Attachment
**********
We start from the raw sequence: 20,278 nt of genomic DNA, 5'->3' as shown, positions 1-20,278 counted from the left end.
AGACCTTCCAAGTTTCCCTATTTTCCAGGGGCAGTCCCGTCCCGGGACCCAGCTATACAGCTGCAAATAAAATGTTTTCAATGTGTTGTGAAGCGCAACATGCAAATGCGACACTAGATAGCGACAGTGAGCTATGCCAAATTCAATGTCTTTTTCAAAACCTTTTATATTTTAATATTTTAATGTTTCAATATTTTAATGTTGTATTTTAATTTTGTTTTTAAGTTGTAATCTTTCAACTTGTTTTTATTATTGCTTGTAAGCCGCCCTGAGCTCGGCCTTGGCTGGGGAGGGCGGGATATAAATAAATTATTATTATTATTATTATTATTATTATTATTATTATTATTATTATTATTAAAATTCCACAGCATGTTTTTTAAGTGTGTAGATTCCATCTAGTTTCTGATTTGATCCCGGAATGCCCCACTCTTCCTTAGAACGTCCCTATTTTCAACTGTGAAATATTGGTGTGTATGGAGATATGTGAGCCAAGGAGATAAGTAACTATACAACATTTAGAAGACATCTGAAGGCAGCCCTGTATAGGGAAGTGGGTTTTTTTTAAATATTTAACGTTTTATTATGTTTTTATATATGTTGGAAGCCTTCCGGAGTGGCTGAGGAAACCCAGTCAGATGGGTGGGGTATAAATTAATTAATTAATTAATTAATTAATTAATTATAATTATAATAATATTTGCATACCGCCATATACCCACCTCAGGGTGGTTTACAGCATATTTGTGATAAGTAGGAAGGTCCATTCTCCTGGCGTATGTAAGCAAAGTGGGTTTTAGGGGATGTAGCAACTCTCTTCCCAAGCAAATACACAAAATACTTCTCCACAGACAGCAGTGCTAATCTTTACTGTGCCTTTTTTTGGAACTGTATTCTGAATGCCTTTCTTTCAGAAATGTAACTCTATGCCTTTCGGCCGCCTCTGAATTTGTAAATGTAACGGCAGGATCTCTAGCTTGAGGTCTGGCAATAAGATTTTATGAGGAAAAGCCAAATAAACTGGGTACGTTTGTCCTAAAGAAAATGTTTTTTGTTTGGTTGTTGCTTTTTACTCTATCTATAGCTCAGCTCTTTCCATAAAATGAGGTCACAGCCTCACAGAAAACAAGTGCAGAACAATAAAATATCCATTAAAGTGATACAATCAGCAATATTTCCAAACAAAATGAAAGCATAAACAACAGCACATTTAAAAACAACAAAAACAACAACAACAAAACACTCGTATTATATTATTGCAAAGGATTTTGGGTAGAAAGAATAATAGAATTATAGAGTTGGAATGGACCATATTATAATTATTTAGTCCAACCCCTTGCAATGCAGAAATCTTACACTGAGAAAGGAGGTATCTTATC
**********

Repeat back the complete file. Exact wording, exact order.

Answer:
We start from the raw sequence: 20,278 nt of genomic DNA, 5'->3' as shown, positions 1-20,278 counted from the left end.
AGACCTTCCAAGTTTCCCTATTTTCCAGGGGCAGTCCCGTCCCGGGACCCAGCTATACAGCTGCAAATAAAATGTTTTCAATGTGTTGTGAAGCGCAACATGCAAATGCGACACTAGATAGCGACAGTGAGCTATGCCAAATTCAATGTCTTTTTCAAAACCTTTTATATTTTAATATTTTAATGTTTCAATATTTTAATGTTGTATTTTAATTTTGTTTTTAAGTTGTAATCTTTCAACTTGTTTTTATTATTGCTTGTAAGCCGCCCTGAGCTCGGCCTTGGCTGGGGAGGGCGGGATATAAATAAATTATTATTATTATTATTATTATTATTATTATTATTATTATTATTATTATTAAAATTCCACAGCATGTTTTTTAAGTGTGTAGATTCCATCTAGTTTCTGATTTGATCCCGGAATGCCCCACTCTTCCTTAGAACGTCCCTATTTTCAACTGTGAAATATTGGTGTGTATGGAGATATGTGAGCCAAGGAGATAAGTAACTATACAACATTTAGAAGACATCTGAAGGCAGCCCTGTATAGGGAAGTGGGTTTTTTTTAAATATTTAACGTTTTATTATGTTTTTATATATGTTGGAAGCCTTCCGGAGTGGCTGAGGAAACCCAGTCAGATGGGTGGGGTATAAATTAATTAATTAATTAATTAATTAATTAATTATAATTATAATAATATTTGCATACCGCCATATACCCACCTCAGGGTGGTTTACAGCATATTTGTGATAAGTAGGAAGGTCCATTCTCCTGGCGTATGTAAGCAAAGTGGGTTTTAGGGGATGTAGCAACTCTCTTCCCAAGCAAATACACAAAATACTTCTCCACAGACAGCAGTGCTAATCTTTACTGTGCCTTTTTTTGGAACTGTATTCTGAATGCCTTTCTTTCAGAAATGTAACTCTATGCCTTTCGGCCGCCTCTGAATTTGTAAATGTAACGGCAGGATCTCTAGCTTGAGGTCTGGCAATAAGATTTTATGAGGAAAAGCCAAATAAACTGGGTACGTTTGTCCTAAAGAAAATGTTTTTTGTTTGGTTGTTGCTTTTTACTCTATCTATAGCTCAGCTCTTTCCATAAAATGAGGTCACAGCCTCACAGAAAACAAGTGCAGAACAATAAAATATCCATTAAAGTGATACAATCAGCAATATTTCCAAACAAAATGAAAGCATAAACAACAGCACATTTAAAAACAACAAAAACAACAACAACAAAACACTCGTATTATATTATTGCAAAGGATTTTGGGTAGAAAGAATAATAGAATTATAGAGTTGGAATGGACCATATTATAATTATTTAGTCCAACCCCTTGCAATGCAGAAATCTTACACTGAGAAAGGAGGTATCTTATC